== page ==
Lions Clubs, Aspirus Wausau Hospital and Lions Eye BankDonate Corneal Transplant to 7-Year-Old
Wausau, WI - (August 27, 2007) - Sergeant John Kempen, United States Army, and the Lions clubs of Wisconsin could help a 7-year-old girl from Iraq see clearly for the first time in her life after she receives corneal transplant surgery next week. Kempen, stationed in Iraq from August 2005 to December 2006, noticed the girl, named Zahraa, couldn’t see well when he was tossing candy to her.
“We always threw candy to the kids and gave them the presents people sent from the U.S.,” said Sgt. Kempen, 1st Stryker Brigade Combat Team, 25th Infantry Division. “We were in Iraq for 14 months and soldiers got really bummed out so giving gifts to the kids cheered us up. The kids love it; and they really go after the candy, but Zahraa could never get any. She was holding her hands over her eyes in pain.”
Sgt. Kempen, now stationed at Fort Wainwright in Fairbanks Alaska, took Zahraa to see his medic and then spoke to Iraqi doctors who said they couldn’t help her. He spoke to Zahraa’s father who said that she was born with a vision condition and all the doctors could do was give her eye drops that had little effect. Her father said Zahraa has felt like she has sand in her eyes ever since she was a baby.
“Zahraa has swollen corneas and blisters on the front of the cornea which is why she can’t see through them very well,” said Doctor Kevin Flaherty, M.D, who specializes in corneal external disease at the Eye Clinic of Wisconsin. “The front surface of her cornea is breaking down from the swelling which makes her uncomfortable and the blisters make her feel like there is a foreign object in her eye constantly, hence her description of the sand.”
“Zahraa’s vision is at 20/400, which means that with a lot of effort, she can barely make out the large ‘E’ on the eye chart,” Dr. Flaherty continued. “It’s like she’s looking through a very steamy window. She can see objects and shapes but she cannot make out anything clearly.”
A year ago Sgt. Kempen turned to the Lions clubs, known for their work to combat preventable blindness around the world, for help. His mother of Crandon, WI worked with the Crandon Lions Club to arrange for Zahraa to enter the U.S. to be evaluated by Dr. Flaherty at the Eye Clinic of Wisconsin.
“Through the help of the Lions clubs and Sgt. Kempen we’re hoping to help Zahraa see as normally as she can,” said Dr. Flaherty. “I am optimistic that surgery should improve things for her. She hasn’t had a clear cornea for many years, but she’s of an age where she still has the opportunity to have her vision improved.”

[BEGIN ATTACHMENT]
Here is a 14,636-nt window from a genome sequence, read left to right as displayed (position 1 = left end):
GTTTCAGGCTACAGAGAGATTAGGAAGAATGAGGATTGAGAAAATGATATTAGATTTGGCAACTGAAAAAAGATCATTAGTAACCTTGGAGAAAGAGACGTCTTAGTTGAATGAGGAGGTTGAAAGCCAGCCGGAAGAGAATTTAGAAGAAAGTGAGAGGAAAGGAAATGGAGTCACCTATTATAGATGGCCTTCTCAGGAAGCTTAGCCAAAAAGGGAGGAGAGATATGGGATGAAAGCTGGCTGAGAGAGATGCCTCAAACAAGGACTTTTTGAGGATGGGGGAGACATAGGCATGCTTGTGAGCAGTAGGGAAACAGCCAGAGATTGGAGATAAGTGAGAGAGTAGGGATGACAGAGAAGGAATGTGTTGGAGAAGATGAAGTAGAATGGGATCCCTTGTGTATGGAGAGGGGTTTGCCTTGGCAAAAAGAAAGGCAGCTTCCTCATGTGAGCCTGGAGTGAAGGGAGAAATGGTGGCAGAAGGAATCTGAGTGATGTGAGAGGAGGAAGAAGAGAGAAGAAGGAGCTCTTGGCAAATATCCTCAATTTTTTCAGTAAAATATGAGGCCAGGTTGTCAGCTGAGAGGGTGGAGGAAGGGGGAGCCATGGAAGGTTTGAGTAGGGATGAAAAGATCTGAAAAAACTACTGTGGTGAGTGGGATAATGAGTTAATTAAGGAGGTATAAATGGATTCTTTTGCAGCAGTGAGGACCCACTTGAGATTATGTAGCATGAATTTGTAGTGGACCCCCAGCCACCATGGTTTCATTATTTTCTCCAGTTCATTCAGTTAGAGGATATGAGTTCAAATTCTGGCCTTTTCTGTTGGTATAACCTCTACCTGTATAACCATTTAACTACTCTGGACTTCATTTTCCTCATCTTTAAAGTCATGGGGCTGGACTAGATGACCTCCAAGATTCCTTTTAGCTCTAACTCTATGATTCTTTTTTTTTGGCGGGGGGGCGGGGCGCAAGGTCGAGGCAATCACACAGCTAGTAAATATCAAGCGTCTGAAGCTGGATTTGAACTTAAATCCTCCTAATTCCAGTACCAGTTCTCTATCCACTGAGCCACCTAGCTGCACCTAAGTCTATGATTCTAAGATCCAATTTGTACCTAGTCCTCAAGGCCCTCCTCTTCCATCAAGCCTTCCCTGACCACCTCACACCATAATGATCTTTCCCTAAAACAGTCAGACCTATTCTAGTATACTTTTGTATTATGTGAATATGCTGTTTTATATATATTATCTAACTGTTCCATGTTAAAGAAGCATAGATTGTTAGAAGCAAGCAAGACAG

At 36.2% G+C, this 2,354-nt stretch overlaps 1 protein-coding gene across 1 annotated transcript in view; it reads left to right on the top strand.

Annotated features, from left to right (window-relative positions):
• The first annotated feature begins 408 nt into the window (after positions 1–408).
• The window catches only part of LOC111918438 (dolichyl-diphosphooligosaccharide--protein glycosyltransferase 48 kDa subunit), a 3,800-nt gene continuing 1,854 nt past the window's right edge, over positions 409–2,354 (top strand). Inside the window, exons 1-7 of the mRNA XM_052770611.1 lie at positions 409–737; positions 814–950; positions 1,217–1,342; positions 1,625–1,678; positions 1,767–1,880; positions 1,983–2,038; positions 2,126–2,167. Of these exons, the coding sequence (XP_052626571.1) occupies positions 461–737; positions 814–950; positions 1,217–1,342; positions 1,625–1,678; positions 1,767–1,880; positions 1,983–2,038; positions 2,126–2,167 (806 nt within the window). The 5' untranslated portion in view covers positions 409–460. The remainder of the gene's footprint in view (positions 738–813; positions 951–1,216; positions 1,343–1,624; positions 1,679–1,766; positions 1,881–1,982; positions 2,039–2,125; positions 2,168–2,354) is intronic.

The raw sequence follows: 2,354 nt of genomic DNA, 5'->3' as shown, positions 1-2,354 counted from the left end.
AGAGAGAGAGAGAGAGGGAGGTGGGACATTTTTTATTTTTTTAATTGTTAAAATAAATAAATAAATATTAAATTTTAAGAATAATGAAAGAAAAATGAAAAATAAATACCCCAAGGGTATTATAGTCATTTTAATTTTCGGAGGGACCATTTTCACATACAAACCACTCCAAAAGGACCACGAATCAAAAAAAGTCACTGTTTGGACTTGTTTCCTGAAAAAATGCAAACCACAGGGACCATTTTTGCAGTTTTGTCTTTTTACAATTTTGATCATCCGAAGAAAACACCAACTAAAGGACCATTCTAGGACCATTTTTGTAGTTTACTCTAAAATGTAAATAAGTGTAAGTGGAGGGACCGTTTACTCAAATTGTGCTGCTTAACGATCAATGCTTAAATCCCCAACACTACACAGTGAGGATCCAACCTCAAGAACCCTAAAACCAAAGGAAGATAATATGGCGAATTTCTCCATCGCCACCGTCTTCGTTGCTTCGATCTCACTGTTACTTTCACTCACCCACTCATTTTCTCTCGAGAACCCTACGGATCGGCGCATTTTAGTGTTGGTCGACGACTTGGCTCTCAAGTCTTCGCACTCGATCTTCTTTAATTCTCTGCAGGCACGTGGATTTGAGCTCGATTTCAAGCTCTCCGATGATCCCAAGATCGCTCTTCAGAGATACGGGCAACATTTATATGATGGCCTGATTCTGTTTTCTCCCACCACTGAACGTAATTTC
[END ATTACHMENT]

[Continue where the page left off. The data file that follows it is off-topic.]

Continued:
The Lions clubs of Crandon and Wausau, WI worked with Sgt. Kempen, his mother and Lions Clubs International to arrange for Zahraa to receive the corneal transplant. The corneas and surgery will be donated by the Lions Eye Bank of Wisconsin in Madison and Aspirus Wausau Hospital. The services will be donated by Dr. Flaherty and the Eye Clinic of Wisconsin.
“We are so happy that Zahraa and her grandmother are finally here. We have worked hard to make this happen,” said Frank Bocek, past president of the Crandon Lions Club. “Sgt. Kempen and his mother called us because they knew Lions fight blindness—and that if anyone could help Zahraa, it was the Lions. This was a real community effort and we thank Aspirus Wausau Hospital, the Lions Eye Bank and all the others who helped make this possible. We hope we can help Zahraa see well and make her eyes feel better, too.”
The Lions of Wisconsin were able to work through many channels to help Zahraa and her grandmother obtain American visas. Students from Crandon Elementary School raised money to help fund Zahraa’s travel to the U.S. A Wausau-based Lion and seasoned host family will house Zahraa and her grandmother for the duration of her stay in the U.S. which will last at least eight weeks.
Lions are well known for their work to end preventable blindness, which began in 1925 in response to a challenge from Helen Keller. Over the past 16 years, Lions have given $202 million in grant funding for sight-related projects such as cataract surgeries, building eye hospitals and clinics, vision testing in preschool and elementary schools, distributing sight-saving medication to prevent river blindness and training eye care professionals.
“The fact that the Lions were able to bring Zahraa to the U.S. alone is a miracle,” said Sgt. Kempen, who will visit Zahraa in Wisconsin during her recovery. “Now if they can help give her the gift of sight or even just stop the discomfort she feels in her eyes, all the hard work will be worth it.”